New study examines the current and historical factors of the gender gap in art museum directorships, particularly at large museums
The Association of Art Museum Directors, AAMD, and the National Center for Arts Research, NCAR, at Southern Methodist University have released findings from a research study designed to understand the gender gap in art museum directorships and to explore potential factors to help AAMD member institutions advance toward greater gender equality.
Through a combination of quantitative analysis and interviews, NCAR and AAMD researchers — led by Zannie Giraud Voss, director of SMU NCAR, and Christine Anagnos, executive director of AAMD — examined the current and historical factors of the gender gap in art museum directorships.
The study, The Gender Gap in Art Museum Directorships, found that women hold fewer than 50 percent of directorships and that the average female director’s salary lags behind that of the average male director — with overall disparities driven by mostly the largest museums. Lead author was Ann Marie Gan, a student in the MA/MBA in Arts Management in SMU’s Cox School of Business and Meadows School of the Arts.
In 2013, AAMD conducted a survey of its members, with 211 responding, or 97 percent. The data collected included each institution’s operating budget, endowment, the director’s or top official’s salary and the director’s gender. Additional research was collected on each director’s tenure in his or her current position and on the position held prior to his or her current directorship. Previous position data was found for 193 of the 211 directors.
Study looked at current state of women in art museum directorships and factors driving any gender gap
The study sought to answer two main questions: What is the current state of women in art museum directorships? What are some factors that may drive the gender gap? The NCAR and AAMD study had several key findings:
— Out of the 211 directors included in the AAMD survey, 90 directors were female; women held 42.6 percent of art museum directorships.
— On average, female directors earned $.79 cents for $1 that male directors earned. In 2013, the U.S. Bureau of Labor Statistics reported that the median pay of women nationwide is 82 percent of that of men.
— Segmented by operating budget, these gender disparities are concentrated in museums with a budget of over $15 million roughly the top quarter of museums. In this segment of museums, there are fewer female directors than male directors, and female directors earn less on average than their male counterparts — $.71 cents for $1 a male earns.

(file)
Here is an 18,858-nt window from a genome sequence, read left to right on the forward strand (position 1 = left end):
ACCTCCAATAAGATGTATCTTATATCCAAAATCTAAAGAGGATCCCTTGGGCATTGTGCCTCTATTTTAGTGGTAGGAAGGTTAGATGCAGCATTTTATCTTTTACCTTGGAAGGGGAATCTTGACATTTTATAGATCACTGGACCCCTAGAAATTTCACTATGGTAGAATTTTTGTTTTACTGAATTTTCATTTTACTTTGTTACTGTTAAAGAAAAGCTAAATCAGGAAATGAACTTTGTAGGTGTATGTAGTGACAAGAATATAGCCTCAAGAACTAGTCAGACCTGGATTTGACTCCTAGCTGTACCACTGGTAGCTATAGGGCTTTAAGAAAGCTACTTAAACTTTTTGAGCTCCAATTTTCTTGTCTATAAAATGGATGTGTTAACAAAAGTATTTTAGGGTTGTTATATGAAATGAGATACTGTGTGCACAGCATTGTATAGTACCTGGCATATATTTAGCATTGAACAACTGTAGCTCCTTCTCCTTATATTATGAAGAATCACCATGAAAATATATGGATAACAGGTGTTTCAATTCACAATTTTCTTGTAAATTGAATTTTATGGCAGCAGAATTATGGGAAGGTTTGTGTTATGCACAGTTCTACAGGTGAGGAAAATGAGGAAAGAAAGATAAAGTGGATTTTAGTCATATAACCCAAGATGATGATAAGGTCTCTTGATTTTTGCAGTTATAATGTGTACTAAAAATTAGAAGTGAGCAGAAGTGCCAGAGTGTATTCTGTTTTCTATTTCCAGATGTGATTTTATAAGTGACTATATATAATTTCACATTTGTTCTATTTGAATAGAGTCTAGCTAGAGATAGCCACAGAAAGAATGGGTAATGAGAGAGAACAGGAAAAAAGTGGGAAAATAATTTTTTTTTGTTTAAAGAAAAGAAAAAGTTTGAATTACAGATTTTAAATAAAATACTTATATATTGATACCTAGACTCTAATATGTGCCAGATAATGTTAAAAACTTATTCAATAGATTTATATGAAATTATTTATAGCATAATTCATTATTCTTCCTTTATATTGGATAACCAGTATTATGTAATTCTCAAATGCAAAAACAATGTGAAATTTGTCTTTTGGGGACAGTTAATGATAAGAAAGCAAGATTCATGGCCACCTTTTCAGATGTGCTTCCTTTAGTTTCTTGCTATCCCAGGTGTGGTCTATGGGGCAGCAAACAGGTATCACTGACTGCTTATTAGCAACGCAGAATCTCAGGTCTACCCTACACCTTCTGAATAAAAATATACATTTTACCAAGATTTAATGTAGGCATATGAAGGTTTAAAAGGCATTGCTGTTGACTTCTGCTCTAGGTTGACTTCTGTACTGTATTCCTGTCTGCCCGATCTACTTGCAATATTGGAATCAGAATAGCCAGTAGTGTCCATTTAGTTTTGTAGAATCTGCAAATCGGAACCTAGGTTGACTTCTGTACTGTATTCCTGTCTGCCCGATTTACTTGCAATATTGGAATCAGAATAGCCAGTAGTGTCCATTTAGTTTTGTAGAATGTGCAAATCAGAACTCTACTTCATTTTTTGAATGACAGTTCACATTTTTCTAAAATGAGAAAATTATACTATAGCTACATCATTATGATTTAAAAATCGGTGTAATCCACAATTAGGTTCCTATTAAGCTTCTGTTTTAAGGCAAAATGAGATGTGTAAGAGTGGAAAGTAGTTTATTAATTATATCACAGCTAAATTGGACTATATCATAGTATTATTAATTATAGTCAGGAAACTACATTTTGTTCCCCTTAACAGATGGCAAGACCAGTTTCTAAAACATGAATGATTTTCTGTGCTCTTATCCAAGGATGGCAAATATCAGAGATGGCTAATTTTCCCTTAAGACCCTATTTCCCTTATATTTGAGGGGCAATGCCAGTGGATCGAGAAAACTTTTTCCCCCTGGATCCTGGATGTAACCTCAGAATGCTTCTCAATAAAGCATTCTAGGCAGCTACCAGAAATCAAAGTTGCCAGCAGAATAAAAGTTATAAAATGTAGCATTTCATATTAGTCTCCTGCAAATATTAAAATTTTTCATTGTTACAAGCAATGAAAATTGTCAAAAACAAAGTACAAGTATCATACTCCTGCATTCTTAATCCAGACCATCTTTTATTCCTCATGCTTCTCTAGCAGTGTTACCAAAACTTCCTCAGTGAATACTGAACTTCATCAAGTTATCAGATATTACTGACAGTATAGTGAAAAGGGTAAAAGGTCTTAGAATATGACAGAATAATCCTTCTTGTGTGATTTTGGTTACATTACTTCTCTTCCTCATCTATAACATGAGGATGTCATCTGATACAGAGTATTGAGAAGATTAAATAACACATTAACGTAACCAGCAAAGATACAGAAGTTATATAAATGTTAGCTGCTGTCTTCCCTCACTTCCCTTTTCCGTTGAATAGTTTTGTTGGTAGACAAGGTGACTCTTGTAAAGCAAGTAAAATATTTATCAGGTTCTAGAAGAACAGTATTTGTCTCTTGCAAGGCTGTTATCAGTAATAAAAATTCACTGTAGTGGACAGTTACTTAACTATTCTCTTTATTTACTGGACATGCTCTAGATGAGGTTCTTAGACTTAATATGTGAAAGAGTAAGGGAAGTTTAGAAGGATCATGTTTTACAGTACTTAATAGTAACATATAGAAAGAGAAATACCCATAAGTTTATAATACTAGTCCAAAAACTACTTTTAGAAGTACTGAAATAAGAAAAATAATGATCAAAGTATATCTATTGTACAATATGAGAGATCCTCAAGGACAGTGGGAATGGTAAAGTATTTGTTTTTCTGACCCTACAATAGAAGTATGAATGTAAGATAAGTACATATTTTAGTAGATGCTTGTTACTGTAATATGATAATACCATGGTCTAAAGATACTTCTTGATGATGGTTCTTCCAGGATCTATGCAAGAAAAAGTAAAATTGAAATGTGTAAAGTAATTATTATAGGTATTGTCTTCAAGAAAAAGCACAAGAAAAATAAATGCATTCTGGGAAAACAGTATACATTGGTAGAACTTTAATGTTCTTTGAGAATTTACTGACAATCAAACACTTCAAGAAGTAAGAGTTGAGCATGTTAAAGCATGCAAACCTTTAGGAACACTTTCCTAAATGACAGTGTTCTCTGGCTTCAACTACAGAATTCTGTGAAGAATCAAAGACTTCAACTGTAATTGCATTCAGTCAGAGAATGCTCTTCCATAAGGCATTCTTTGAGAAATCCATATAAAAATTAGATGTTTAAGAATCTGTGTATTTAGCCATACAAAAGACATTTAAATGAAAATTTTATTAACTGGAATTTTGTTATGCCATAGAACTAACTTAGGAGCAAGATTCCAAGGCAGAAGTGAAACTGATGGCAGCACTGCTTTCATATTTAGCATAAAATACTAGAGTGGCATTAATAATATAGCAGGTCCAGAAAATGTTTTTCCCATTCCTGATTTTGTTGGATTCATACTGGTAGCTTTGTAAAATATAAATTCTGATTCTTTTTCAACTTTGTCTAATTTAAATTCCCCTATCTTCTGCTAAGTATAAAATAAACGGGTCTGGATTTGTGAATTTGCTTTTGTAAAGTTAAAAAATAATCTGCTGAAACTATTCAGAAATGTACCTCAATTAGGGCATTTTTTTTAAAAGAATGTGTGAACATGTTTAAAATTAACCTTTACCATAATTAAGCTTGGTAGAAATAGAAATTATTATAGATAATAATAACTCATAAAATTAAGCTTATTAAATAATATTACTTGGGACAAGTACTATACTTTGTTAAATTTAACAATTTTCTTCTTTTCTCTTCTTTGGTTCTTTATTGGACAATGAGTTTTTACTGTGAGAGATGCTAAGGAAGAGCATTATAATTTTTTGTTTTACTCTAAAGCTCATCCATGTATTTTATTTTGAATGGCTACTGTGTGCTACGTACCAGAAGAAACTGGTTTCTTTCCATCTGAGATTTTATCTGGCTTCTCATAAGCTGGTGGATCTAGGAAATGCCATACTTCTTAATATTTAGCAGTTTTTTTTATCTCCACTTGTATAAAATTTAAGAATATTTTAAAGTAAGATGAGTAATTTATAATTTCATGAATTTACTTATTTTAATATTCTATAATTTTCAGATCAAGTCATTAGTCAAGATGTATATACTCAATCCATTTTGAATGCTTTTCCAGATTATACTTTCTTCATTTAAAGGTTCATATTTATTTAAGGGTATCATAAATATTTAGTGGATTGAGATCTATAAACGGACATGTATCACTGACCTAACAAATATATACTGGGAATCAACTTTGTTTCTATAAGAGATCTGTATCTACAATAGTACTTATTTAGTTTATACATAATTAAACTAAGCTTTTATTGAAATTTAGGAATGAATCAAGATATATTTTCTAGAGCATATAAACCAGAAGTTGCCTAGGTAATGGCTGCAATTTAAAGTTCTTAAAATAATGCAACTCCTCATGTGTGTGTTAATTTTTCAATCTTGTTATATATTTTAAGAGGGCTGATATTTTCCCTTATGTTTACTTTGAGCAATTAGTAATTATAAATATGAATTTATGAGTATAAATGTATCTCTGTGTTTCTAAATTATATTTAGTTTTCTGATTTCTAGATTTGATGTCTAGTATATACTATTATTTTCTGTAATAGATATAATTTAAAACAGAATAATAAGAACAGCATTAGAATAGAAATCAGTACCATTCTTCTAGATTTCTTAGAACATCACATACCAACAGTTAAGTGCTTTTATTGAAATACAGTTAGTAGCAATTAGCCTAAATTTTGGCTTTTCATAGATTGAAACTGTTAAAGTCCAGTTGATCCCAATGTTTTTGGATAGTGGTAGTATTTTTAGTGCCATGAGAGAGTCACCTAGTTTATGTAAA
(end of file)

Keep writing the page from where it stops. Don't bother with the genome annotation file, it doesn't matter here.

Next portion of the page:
— At museums with budgets under $15 million, the number of female directors is nearly equal to the number of male directors, and, on average, the women earn slightly more — $1.02 for every $1 a male director earns.
Directors promoted internally suffer salary disadantage compared to peers hired from the outside
Other factors besides gender that may have influenced the salary and representation differentials noted above were examined through qualitative analysis and interviews with executive search consultants who work with art museums. The study found that a position a director held before entering his or her current position had an effect on average salary: if the person attained the position through internal promotion, he or she was at a salary disadvantage compared to peers hired from other institutions.
Directors who previously held a non-director job were also at a salary disadvantage when compared to their peers who had previously held the top position at another institution. These observations are true for both men and women, but the number of women who have become directors through internal promotion is greater, and these factors may have contributed in part to salary disparities.
A visual summary of the study can be found online at the National Center for Arts Research. In addition to Voss and Anagnos, co-authors of the study are Anne Marie Gan, SMU MA/MBA Class of 2015, and Alison D. Wade, Chief Administrator, Association of Art Museum Directors.
The Association of Art Museum Directors represents 236 art museum directors in the U.S., Canada, and Mexico. It promotes the vital role of art museums throughout North America and advances the profession by cultivating leadership and communicating standards of excellence in museum practice.
The Meadows School of the Arts is one of the foremost U.S. arts education institutions. It offers undergraduate and graduate degrees in advertising, art, art history, arts management and arts entrepreneurship, communication studies, creative computation, dance, film and media arts, journalism, music and theatre. It shares with the Cox School of Business at SMU the dual-degree MA/MBA in arts management. For more information, visit www.smu.edu/meadows.
SMU’s Cox School of Business offers a full range of undergraduate and graduate business education programs. — SMU Meadows
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